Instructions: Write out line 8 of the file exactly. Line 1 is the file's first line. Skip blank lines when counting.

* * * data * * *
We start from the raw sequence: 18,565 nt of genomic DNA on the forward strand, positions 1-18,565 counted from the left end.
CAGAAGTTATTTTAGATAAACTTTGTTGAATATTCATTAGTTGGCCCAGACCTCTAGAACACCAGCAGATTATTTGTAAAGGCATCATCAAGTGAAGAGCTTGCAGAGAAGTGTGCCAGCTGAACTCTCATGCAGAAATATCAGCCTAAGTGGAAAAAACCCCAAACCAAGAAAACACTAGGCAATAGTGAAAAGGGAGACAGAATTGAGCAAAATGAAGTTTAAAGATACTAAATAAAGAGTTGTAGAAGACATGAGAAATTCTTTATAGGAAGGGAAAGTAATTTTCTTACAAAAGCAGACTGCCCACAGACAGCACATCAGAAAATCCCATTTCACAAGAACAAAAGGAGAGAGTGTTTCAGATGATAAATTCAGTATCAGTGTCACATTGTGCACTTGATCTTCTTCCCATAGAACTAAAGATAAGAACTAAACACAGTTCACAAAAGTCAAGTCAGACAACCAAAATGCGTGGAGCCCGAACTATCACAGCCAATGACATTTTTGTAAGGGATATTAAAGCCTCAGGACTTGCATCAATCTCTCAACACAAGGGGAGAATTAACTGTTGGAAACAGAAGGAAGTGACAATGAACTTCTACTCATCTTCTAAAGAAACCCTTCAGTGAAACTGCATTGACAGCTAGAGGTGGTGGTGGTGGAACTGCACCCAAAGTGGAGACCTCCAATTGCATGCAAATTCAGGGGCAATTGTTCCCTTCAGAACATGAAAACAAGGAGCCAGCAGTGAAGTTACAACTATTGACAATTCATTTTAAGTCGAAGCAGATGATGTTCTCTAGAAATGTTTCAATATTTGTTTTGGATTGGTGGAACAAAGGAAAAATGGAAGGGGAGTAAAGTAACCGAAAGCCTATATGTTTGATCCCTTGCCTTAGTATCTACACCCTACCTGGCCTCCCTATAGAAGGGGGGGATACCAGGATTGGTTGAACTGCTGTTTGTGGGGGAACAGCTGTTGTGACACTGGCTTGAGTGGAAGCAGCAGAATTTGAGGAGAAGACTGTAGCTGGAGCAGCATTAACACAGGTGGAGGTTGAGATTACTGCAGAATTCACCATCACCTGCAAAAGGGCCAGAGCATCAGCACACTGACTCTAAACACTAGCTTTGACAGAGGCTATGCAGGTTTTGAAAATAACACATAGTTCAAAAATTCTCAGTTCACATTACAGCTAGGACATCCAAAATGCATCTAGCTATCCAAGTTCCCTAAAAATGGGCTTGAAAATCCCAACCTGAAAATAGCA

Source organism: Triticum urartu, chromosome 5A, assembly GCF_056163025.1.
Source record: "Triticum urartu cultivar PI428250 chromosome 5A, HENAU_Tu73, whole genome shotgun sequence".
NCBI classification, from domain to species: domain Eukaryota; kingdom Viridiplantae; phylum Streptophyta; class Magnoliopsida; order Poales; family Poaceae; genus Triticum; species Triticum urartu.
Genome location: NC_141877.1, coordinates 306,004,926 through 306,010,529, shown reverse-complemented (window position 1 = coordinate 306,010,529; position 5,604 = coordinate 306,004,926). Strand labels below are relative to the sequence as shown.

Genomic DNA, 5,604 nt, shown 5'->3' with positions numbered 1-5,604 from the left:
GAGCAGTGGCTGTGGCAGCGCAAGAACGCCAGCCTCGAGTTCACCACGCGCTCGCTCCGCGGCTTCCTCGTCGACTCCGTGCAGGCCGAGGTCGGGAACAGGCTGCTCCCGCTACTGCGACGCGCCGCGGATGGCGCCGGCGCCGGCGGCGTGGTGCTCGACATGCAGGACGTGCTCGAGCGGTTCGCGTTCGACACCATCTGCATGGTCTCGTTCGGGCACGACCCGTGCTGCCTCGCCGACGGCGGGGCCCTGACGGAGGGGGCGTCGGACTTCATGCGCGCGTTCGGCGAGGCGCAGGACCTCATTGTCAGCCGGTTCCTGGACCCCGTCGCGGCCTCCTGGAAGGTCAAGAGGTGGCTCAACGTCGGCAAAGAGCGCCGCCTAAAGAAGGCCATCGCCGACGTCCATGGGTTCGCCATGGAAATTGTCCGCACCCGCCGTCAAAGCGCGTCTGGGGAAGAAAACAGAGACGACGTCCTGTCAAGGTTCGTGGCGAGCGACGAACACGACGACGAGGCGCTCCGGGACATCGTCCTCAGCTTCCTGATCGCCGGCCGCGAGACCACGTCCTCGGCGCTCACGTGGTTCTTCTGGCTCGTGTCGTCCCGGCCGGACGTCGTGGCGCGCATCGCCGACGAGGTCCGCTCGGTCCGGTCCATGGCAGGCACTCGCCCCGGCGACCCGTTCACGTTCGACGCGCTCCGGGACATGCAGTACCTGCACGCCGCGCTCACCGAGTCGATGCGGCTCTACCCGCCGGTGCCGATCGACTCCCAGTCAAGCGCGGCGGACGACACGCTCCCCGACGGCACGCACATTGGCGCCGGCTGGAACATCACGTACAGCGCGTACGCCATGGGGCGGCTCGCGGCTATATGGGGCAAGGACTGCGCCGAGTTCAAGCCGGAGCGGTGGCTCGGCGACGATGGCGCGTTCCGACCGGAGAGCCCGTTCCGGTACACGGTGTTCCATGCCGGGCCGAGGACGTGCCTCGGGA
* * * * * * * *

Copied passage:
GAGCAGTGGCTGTGGCAGCGCAAGAACGCCAGCCTCGAGTTCACCACGCGCTCGCTCCGCGGCTTCCTCGTCGACTCCGTGCAGGCCGAGGTCGGGAACAGGCTGCTCCCGCTACTGCGACGCGCCGCGGATGGCGCCGGCGCCGGCGGCGTGGTGCTCGACATGCAGGACGTGCTCGAGCGGTTCGCGTTCGACACCATCTGCATGGTCTCGTTCGGGCACGACCCGTGCTGCCTCGCCGACGGCGGGGCCCTGACGGAGGGGGCGTCGGACTTCATGCGCGCGTTCGGCGAGGCGCAGGACCTCATTGTCAGCCGGTTCCTGGACCCCGTCGCGGCCTCCTGGAAGGTCAAGAGGTGGCTCAACGTCGGCAAAGAGCGCCGCCTAAAGAAGGCCATCGCCGACGTCCATGGGTTCGCCATGGAAATTGTCCGCACCCGCCGTCAAAGCGCGTCTGGGGAAGAAAACAGAGACGACGTCCTGTCAAGGTTCGTGGCGAGCGACGAACACGACGACGAGGCGCTCCGGGACATCGTCCTCAGCTTCCTGATCGCCGGCCGCGAGACCACGTCCTCGGCGCTCACGTGGTTCTTCTGGCTCGTGTCGTCCCGGCCGGACGTCGTGGCGCGCATCGCCGACGAGGTCCGCTCGGTCCGGTCCATGGCAGGCACTCGCCCCGGCGACCCGTTCACGTTCGACGCGCTCCGGGACATGCAGTACCTGCACGCCGCGCTCACCGAGTCGATGCGGCTCTACCCGCCGGTGCCGATCGACTCCCAGTCAAGCGCGGCGGACGACACGCTCCCCGACGGCACGCACATTGGCGCCGGCTGGAACATCACGTACAGCGCGTACGCCATGGGGCGGCTCGCGGCTATATGGGGCAAGGACTGCGCCGAGTTCAAGCCGGAGCGGTGGCTCGGCGACGATGGCGCGTTCCGACCGGAGAGCCCGTTCCGGTACACGGTGTTCCATGCCGGGCCGAGGACGTGCCTCGGGA